A general problem for lung disease is the guilt implied by the reaction of so many people. Even if people choose to smoke or do not have the ability to give up an addiction, no such criticism should possibly be made of mesothelioma patients. The sad thing is that Governments in the past have generally not treated the subject of lung disease with the importance or priority that other diseases have achieved. I do not want to criticise past Governments, but I will say that the general level of research into lung disease is much less than into other diseases. Of course, I applaud the work that the Minister has been doing in trying to negotiate more funds. The Government certainly believe that they are enlightened—even the whole source of enlightenment—so can I suggest that lung disease is a cracking good place to prove it?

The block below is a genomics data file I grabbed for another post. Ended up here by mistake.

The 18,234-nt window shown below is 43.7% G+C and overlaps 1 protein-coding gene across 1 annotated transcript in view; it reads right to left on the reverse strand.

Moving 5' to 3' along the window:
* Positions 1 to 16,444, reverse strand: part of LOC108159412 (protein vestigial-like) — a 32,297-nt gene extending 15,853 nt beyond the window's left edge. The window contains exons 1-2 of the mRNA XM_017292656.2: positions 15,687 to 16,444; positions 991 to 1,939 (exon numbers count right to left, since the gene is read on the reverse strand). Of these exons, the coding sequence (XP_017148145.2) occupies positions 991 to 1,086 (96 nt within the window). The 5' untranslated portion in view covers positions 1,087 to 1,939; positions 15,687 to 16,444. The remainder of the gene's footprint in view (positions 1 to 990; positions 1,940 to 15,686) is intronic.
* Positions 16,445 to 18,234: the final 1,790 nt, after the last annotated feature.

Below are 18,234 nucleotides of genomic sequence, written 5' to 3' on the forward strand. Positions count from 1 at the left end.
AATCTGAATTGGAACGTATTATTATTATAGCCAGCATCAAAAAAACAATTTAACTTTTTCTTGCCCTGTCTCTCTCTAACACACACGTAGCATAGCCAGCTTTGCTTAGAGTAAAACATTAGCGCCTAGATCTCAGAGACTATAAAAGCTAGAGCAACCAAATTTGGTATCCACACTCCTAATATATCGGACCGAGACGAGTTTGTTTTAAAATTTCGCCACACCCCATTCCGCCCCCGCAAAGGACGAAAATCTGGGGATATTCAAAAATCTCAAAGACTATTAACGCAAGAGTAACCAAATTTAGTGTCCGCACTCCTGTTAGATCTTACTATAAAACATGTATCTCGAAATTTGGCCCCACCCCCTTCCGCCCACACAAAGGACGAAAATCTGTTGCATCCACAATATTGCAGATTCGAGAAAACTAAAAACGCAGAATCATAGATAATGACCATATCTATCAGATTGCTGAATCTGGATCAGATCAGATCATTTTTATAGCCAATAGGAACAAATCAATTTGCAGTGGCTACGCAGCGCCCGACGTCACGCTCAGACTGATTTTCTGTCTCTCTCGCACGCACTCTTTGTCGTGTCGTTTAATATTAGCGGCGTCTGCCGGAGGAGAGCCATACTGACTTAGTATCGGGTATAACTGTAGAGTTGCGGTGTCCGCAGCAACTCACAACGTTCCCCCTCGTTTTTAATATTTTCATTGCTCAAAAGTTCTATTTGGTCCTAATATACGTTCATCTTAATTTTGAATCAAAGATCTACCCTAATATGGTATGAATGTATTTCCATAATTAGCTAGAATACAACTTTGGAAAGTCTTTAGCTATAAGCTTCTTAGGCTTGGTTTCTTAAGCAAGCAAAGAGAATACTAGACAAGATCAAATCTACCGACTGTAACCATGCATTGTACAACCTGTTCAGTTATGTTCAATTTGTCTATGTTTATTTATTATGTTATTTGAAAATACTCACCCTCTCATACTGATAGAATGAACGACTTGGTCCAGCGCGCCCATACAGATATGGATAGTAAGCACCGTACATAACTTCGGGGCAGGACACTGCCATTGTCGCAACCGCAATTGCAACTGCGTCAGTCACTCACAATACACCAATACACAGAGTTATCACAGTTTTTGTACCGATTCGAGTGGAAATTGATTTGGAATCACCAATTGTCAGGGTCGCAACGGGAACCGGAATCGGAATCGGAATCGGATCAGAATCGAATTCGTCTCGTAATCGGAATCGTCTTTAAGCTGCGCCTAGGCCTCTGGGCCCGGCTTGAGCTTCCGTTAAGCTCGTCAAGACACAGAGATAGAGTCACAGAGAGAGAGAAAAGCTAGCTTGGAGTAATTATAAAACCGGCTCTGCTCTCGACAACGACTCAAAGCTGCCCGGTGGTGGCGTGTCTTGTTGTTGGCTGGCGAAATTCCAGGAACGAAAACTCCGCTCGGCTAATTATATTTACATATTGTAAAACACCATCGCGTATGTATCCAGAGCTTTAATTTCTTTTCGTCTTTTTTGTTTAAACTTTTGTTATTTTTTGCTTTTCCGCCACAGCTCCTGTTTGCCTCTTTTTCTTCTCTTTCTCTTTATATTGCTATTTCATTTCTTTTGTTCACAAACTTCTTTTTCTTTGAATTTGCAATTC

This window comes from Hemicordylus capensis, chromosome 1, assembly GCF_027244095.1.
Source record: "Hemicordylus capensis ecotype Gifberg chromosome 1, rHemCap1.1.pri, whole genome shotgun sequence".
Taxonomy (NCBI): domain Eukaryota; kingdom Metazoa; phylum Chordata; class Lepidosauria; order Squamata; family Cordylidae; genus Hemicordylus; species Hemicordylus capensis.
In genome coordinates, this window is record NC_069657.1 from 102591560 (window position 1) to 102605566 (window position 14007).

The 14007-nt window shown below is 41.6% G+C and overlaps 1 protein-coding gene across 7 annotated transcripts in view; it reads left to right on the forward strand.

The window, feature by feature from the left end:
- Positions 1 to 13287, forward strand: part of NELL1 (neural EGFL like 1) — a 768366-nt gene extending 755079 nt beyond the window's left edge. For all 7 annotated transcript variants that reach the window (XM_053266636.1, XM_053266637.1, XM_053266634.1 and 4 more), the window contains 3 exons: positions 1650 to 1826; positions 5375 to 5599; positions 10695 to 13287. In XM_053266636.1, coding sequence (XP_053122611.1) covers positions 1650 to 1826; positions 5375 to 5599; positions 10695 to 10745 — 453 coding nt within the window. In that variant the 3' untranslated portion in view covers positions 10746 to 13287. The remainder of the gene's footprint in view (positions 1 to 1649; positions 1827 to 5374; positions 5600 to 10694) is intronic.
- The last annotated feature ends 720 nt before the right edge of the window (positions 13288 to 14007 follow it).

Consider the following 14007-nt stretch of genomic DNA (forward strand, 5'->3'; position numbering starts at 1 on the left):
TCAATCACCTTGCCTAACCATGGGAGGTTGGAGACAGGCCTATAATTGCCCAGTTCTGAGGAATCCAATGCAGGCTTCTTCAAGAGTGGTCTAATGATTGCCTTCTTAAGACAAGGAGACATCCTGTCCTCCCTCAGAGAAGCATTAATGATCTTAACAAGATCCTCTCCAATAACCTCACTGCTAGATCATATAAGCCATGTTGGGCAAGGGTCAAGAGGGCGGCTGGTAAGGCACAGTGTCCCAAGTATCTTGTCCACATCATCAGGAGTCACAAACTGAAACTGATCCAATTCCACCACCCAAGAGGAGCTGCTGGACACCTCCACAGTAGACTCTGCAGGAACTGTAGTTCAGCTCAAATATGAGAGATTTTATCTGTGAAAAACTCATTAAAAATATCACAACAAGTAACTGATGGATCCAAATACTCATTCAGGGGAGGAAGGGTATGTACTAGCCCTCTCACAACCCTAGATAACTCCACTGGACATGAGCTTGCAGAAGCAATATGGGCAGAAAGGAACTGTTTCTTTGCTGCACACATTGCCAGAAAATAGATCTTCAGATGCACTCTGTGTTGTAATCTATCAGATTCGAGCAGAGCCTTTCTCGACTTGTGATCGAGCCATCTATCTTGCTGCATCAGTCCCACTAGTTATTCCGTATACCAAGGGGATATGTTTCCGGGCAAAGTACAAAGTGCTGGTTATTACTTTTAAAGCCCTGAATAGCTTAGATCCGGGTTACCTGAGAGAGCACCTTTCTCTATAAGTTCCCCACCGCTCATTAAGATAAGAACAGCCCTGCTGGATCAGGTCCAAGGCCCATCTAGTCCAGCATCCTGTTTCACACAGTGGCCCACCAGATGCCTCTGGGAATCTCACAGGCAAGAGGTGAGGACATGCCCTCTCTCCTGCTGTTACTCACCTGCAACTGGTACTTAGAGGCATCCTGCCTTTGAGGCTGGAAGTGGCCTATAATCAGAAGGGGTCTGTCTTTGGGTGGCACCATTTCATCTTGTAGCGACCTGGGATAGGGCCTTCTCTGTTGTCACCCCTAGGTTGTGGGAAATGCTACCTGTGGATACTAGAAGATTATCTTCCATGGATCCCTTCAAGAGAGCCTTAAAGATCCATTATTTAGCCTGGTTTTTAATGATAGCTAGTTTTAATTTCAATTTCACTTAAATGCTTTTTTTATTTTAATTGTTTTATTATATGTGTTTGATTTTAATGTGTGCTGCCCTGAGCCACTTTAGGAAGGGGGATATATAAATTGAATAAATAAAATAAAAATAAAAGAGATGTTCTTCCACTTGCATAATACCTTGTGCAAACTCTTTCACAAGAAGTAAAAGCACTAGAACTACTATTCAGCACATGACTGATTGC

My Lords, I congratulate the noble Lord, Lord Alton, on securing this debate and on his persistence in pursuing this issue. I associate myself with his remarks about Paul Goggins, who was such a good—in every sense of that word—colleague in the other place and indeed in government.
In supporting what the noble Lord, Lord Alton, has said, I want to make two simple points in the short time allocated. In doing so, I recognise the commitment of the Minister and his ministerial colleague, the noble Lord, Lord Freud, to making progress on this issue. Indeed, I congratulate the Government on the significant progress made more generally in the Mesothelioma Bill; it is a significant advance on where we were just a few years ago.
My first point is that the need to place funding for research on an adequate and sustainable basis should be incontestable, as we have heard over and again in your Lordships’ House and in the other place, and we have heard it again here today. This is a dreadful disease that inflicts terrible suffering on thousands of people and into which research is significantly underfunded in comparison with other cancers.